The ambitious overhaul of the country’s labour laws is opposed by left-wing parties.
“What they are doing is legalising infamy,” Salvador Arellano, the secretary-general of the Commercial, Office, Retail, Similar and Allied Workers’ Union (STRACC), told IPS.
Patricia Juan, of the Authentic Labour Front (FAT) independent confederation of unions, said the proposed reforms would not only further reduce the cost of labour and undermine job stability, but would inhibit collective bargaining and make it more difficult for workers to organise to defend their rights.
“That is the last social right we have left in Mexico, besides free education, which is going to end soon,” she said. “Since you’ll be on trial all the time, you’ll accept anything in order to keep your job.
Although outsourcing and subcontracting have existed in Mexico informally for the past two decades, the effects of the global economic crisis that broke out in 2008 have led to their expansion to virtually every industry.
To illustrate, nearly half of all bank employees in Mexico work under outsourcing arrangements.
Of the 42 banks currently operating in the country, in 11, nearly all of the employees work under an outsourcing regime, including BBVA Bancomer, Banco Wal-Mart and Inbursa, which belongs to billionaire Carlos Slim.
And according to the Mexican Association of Human Capital Business (AMECH), which represents employment services companies, outsourcing of services is growing by about 10 percent a year.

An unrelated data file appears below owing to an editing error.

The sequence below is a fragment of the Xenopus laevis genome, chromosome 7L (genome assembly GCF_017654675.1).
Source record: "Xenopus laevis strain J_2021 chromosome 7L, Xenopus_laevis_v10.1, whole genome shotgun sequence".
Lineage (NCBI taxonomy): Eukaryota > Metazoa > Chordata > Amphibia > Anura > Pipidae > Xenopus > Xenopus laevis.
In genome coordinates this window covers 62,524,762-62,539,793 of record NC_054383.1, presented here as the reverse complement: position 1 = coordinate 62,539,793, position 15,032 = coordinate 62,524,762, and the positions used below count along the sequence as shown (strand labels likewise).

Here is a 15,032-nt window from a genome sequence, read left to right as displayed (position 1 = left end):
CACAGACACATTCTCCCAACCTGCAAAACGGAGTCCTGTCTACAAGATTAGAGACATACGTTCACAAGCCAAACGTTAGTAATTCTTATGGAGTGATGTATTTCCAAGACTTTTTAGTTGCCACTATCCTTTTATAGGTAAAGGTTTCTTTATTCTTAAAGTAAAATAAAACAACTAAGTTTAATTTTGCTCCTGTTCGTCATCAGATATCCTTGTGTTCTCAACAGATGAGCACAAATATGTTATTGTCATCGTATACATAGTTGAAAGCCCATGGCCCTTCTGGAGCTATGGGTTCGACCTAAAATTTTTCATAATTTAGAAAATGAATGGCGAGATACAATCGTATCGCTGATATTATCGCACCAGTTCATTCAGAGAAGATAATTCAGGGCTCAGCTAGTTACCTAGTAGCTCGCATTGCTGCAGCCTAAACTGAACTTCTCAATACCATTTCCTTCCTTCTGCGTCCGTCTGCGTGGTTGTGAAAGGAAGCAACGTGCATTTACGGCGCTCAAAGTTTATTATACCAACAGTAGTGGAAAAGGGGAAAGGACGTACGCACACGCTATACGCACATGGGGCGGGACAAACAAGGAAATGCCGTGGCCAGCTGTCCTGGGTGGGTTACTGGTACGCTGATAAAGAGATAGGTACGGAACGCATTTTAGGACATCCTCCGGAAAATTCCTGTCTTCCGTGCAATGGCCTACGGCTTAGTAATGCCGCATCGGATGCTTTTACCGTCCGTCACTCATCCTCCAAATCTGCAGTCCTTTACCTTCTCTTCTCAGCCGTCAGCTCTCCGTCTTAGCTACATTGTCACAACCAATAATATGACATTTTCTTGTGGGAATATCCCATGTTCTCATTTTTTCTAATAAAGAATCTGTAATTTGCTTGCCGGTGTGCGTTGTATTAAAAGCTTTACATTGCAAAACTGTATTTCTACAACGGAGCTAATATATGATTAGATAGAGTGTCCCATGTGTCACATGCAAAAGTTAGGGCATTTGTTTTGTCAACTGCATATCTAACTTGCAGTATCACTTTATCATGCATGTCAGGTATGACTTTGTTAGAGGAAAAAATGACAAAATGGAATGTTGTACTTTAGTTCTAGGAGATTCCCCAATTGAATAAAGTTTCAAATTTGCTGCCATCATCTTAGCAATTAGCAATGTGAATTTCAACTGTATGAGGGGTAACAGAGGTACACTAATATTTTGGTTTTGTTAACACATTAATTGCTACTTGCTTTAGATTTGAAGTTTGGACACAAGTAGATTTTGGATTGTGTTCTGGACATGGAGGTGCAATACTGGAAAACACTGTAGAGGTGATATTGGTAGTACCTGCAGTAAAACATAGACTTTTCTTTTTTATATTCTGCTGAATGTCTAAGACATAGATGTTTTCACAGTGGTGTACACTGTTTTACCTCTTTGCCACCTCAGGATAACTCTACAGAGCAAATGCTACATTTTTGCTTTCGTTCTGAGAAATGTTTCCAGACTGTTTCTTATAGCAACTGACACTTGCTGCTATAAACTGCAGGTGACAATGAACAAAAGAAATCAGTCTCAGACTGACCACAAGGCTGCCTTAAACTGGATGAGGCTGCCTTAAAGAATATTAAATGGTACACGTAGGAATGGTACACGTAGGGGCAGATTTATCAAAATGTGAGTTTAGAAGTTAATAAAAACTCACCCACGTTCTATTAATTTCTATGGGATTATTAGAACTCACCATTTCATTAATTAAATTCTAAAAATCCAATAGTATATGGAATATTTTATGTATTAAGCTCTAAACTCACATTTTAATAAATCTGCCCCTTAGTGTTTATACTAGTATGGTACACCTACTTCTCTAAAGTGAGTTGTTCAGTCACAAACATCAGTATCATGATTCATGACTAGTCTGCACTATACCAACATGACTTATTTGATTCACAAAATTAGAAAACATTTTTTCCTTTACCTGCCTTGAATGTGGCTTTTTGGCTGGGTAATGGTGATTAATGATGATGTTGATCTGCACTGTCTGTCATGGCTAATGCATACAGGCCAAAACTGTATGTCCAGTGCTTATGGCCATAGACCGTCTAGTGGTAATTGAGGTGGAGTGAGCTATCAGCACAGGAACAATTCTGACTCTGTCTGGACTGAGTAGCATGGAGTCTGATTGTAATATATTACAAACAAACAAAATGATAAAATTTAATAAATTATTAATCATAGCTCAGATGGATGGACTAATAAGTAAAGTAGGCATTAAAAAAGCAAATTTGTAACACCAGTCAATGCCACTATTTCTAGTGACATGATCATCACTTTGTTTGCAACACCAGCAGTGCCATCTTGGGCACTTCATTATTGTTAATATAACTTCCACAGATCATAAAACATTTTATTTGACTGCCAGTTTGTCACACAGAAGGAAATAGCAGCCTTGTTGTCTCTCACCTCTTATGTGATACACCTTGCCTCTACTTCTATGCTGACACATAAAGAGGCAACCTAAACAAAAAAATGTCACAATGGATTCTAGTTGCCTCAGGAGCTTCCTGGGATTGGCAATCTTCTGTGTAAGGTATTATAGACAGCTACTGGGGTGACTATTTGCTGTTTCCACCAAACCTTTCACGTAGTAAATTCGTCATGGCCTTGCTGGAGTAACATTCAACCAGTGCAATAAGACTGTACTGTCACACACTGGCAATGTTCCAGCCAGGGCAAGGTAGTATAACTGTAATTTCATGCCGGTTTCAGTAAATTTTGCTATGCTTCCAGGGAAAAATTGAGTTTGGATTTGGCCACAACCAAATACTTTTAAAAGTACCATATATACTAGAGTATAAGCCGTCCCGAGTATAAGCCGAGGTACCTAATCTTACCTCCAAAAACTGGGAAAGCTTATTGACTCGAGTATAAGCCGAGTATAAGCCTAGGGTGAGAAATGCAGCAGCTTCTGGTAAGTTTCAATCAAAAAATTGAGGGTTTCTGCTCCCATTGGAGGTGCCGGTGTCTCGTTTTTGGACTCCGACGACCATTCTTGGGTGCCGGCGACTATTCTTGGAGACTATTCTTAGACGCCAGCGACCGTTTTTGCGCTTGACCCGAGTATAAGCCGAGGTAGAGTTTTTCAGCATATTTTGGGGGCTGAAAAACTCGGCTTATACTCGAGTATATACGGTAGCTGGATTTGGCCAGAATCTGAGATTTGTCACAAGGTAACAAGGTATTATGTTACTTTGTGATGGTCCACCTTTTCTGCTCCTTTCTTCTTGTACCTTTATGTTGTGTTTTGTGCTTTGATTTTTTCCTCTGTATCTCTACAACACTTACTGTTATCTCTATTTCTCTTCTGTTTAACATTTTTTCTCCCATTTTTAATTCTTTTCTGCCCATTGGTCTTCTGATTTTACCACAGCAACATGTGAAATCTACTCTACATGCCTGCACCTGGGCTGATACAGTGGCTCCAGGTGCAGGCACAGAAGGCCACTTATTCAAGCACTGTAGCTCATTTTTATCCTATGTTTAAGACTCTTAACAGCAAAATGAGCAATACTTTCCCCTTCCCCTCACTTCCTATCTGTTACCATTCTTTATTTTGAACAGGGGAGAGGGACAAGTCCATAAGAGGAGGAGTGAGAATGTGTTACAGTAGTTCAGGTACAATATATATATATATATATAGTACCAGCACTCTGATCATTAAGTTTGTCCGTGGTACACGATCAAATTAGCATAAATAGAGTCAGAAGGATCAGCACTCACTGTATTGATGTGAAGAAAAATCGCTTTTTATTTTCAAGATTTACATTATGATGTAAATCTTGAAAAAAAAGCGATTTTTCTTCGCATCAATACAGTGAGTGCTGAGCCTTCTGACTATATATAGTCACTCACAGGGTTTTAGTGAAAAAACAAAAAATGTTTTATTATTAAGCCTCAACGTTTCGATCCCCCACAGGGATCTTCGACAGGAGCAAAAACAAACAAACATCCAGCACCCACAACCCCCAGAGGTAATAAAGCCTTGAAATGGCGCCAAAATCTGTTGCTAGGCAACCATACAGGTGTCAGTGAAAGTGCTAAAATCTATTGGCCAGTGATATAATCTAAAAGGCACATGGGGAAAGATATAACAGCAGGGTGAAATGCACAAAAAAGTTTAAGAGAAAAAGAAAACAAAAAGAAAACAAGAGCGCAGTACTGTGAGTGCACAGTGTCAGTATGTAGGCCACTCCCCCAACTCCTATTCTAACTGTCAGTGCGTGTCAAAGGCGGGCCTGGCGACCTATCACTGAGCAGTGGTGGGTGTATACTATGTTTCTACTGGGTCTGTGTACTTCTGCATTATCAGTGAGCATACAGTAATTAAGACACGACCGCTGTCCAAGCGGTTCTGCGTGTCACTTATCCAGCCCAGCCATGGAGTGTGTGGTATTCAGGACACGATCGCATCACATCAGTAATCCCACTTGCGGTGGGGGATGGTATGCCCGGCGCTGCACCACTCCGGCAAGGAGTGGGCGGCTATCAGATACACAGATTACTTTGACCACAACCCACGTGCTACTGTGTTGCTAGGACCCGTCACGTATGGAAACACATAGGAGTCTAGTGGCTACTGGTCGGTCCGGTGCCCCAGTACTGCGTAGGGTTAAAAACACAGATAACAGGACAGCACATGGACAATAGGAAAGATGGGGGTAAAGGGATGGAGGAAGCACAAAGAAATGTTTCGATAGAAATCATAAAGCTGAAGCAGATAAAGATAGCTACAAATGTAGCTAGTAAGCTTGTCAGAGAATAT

But the finance ministry has identified outsourcing companies that evade taxes. The federal audit office of the tax administration service (SAT) reported that outsourcing is responsible for more than 300 million dollars a year in tax evasion.
The proposed labour reform was approved by the Senate in late October but sent back to the lower house of Congress, which has to decide on articles aimed at opening up labour unions to greater scrutiny – a demand set forth by business and independent workers and opposed by the Institutional Revolutionary Party (PRI), which will govern the country after president-elect Enrique Peña takes office in December.
But the rest of the articles have already been approved and will not be modified.
“The Chamber of Deputies could delay passage of the law if it does not consider the union question a priority issue. But the aspects involving civil rights are irreversible,” labour lawyer Manuel Fuentes told IPS.
The next step, he said, is to exhaust all of the legal options to fight the bill. For example, different labour groups will ask the National Human Rights Commission to challenge the law as unconstitutional.
But he is not optimistic.
The problem is that just nine percent of wage-earning workers are unionised in Mexico, and only those who belong to independent unions are willing to wage a battle against the labour reforms.
And in a country where wages have lost 76 percent of their buying power in the last 30 years, and three-quarters of workers have already lost their rights, people are more concerned about holding on to their jobs than fighting for better conditions.
*The names of the interviewed workers have been changed to respect their privacy.